When I was young, I remember queuing for hours to ride the amusements at Disney World in Florida. It was worth it; each adventure promised to take you far from the sweat-drenched US, with its Velcro hats and giant roasted turkey legs. There was Mr Toad’s madcap adventures through a vaguely Victorian nowhere-in-particular or the well-airconditioned Space Mountain, with its sparky atmosphere of interstellar travel. Waiting in line, surrounded by the sounds of the attraction, was the primary medium through which Disney conveyed its Disneyness. What was to come? A noisy blur, most likely.
Ryan Trecartin and Lizzie Fitch’s Whether Line (2019) – the Ohio-based artist duo’s latest multimedia installation – begins with a long queue canopied by wire mesh. It bears some resemblance to those found at Disney and is likewise soundtracked by audio of characters from the main event: a new, feature-length film, set in the artists’ hometown in Ohio, where they relocated after years of living in Los Angeles. The line ends, after threading through a large portion of the Fondazione Prada, at a hangar with a multi-storey, barn-like structure in it. The show’s titular film is screened in a modest yellow room. It’s not clear why this vast, empty building is needed for a such a small projection.
Whether Line stars Trecartin as Neighbor Girl, who tramps through the rural and suburban precincts of the US’s most famous swing state surrounded by friends – most of them played by New York- and Los Angeles-based artists, designers and curators. ‘We have so many sisters in the woods,’ says Akeem Smith, alum of fashion brand Hood by Air. Later, designer Telfar Clemens joins him, casually referring to the film’s setting as a ‘behind-the-scenes colony’ – an eerie description for a state that helped build the American Century only to be slowly, quietly destroyed by it. The film is, as of this writing, unfinished and won’t premiere, in full, until the autumn. The version playing in Milan is less cohesive than the artists’ previous works and in its current structure – long scene after long scene – more closely resembles rushes. Characters bounce about the woods, the construction site for a house, in cemeteries (‘I just need a moment so I can remember what my gravestone said,’ Neighbor Girl tells the camera) and, most dramatically, within the curvature of a dry lazy river that the artists constructed for the film. As with most of Fitch and Trecartin’s work, the film’s thrust comes in dialogue, which is clipped, zanily phrased and distorted. People play games (linguistic or social) that grow more complex as new characters arrive. Tensions rise when the artists’ real-life neighbours struggle to understand what is happening, lending the film a strange poignancy as the artists’ America, here a gonzo dreamworld, subducts with a Trumpian reality. The disjunct between the unfinished Ohio building and the version in which I watched the film, in Italy, produced a further dreaminess than even those interactions on screen, as if the film’s set, with its incomplete walls and views of pastoral Ohio, was more ‘real’ than the perfectly done, absurdly huge one at the Fondazione Prada.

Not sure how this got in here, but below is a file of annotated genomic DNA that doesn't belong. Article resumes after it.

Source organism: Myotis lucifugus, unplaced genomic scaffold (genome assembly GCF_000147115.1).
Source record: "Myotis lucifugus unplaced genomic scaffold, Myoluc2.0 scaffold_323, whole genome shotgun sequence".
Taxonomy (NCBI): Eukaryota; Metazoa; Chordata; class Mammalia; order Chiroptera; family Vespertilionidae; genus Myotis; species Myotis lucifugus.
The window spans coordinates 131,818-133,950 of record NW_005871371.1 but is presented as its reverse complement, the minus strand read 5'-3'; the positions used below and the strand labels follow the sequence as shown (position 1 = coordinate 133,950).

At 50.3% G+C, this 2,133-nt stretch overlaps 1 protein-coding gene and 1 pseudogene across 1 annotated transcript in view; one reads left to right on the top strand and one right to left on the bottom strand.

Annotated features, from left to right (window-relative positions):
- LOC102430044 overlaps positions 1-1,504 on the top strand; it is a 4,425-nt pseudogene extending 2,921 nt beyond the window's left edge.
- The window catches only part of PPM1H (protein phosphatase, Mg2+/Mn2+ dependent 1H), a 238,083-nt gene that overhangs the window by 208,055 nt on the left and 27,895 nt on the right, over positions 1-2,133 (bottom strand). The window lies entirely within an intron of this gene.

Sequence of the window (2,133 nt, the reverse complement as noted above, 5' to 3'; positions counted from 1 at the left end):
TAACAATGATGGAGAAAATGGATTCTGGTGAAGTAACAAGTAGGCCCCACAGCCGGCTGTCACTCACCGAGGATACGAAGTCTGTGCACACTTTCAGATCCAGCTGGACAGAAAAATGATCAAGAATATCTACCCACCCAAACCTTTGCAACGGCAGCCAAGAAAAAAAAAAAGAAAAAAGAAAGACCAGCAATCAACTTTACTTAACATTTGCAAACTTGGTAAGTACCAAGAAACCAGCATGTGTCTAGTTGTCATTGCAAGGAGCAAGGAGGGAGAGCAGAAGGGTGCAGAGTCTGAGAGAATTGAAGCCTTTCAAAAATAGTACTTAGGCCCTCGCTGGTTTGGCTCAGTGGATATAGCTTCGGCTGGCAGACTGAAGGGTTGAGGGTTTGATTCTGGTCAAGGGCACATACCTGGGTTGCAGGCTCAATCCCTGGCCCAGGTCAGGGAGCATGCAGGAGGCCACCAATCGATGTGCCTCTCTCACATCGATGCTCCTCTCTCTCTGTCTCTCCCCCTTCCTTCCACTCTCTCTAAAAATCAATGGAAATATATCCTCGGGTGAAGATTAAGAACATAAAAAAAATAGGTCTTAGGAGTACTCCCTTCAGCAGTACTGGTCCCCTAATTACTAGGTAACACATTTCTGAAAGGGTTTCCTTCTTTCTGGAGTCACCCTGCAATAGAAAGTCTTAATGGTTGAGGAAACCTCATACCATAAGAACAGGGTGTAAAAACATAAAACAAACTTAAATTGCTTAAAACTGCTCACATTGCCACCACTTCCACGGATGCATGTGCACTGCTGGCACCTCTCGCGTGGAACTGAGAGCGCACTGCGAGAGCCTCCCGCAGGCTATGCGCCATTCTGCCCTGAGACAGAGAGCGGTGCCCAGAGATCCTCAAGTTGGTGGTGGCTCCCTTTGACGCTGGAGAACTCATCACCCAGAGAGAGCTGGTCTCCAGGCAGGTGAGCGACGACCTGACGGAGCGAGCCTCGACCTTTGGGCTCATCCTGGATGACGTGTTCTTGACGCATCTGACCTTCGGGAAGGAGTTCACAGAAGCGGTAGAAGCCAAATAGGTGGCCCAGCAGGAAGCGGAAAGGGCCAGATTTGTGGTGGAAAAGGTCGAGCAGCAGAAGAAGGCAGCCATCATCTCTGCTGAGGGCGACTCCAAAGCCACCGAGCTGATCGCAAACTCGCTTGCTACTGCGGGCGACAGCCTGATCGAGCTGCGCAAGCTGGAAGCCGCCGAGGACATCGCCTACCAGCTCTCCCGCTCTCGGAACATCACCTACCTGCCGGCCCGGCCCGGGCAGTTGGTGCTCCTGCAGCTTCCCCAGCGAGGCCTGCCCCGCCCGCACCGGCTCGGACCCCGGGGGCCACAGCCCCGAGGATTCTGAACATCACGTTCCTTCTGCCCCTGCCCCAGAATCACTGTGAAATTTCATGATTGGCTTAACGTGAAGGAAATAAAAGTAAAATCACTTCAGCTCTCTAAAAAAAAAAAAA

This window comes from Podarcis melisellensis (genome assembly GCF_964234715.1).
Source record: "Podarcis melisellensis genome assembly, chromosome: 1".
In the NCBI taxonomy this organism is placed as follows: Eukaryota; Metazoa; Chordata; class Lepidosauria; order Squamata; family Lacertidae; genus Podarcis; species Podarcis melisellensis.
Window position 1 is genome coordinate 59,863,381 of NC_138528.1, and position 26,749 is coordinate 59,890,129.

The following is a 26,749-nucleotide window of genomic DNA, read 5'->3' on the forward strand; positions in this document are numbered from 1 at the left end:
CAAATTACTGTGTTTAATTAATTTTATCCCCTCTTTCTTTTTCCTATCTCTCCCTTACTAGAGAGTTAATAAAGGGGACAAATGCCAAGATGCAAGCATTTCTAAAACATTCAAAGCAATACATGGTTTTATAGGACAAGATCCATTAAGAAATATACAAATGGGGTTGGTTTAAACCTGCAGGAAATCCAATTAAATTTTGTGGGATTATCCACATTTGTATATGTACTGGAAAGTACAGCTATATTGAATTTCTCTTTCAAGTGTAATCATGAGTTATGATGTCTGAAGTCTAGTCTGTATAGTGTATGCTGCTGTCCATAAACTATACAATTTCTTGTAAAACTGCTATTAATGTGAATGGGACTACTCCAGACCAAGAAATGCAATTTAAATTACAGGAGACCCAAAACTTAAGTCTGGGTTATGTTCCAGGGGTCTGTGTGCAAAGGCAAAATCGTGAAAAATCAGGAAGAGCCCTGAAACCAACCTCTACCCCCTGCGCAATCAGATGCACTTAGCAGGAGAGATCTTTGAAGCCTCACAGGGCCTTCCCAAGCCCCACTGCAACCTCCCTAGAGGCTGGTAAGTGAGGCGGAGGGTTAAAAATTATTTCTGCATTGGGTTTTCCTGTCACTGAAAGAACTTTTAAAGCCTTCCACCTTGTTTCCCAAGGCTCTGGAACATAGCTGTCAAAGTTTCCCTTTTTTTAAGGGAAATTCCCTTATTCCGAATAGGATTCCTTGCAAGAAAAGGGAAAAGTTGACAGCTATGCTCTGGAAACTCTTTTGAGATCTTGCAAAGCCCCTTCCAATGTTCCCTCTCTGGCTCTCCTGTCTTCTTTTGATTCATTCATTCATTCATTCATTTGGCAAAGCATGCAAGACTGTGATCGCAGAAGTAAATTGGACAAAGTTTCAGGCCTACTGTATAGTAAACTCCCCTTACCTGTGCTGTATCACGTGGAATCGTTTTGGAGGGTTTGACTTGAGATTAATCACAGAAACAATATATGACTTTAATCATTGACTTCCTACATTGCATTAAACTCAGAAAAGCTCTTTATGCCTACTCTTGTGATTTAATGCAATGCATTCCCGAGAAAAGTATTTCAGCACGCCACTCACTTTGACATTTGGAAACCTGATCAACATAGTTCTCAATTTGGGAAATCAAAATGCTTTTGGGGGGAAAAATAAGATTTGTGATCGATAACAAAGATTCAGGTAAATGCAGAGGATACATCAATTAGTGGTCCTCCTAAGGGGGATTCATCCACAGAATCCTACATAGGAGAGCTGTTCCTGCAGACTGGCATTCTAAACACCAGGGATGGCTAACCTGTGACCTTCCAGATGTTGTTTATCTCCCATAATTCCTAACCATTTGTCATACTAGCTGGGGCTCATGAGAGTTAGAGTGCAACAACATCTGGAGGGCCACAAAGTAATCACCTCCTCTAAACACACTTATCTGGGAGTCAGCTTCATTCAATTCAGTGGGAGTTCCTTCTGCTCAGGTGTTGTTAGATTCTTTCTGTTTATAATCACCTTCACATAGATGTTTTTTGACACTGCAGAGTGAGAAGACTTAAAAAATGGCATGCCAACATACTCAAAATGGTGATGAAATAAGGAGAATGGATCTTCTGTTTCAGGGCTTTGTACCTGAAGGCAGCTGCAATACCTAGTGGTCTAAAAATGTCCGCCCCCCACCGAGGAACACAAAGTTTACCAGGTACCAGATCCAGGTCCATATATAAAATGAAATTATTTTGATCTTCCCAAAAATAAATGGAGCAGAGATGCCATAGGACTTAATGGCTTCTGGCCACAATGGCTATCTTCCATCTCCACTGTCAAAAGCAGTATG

What is missing, however, is a compelling, structuring edit. Scenes develop slowly, but it is not always clear why we need so much time with any one character. Whereas in past works Trecartin and Fitch were brilliantly economical – splicing scenes, reducing character exchanges to mere seconds, zooming in and out of situations with irreverence – Whether Line is more panoramic. This pacing can, at times, work well: seeing Trecartin attempt to hold the camera’s attention for 20 minutes, talking to himself or other actors, is mesmerizing. That said, I sat, at the unfinished film’s premiere, a little too antsy with anticipation as one scene bled into the next: not for any plot, which has never much mattered to these artists, but for the film itself.
Lizzie Fitch and Ryan Trecartin, 'Whether Line' runs at Fondazione Prada, Milan until 5 August 2019.
Main image: Lizzie Fitch & Ryan Trecartin, Whether Line, 2019, video still. Courtesy: the artists and Fondazione Prada, Milan
First published in Issue 204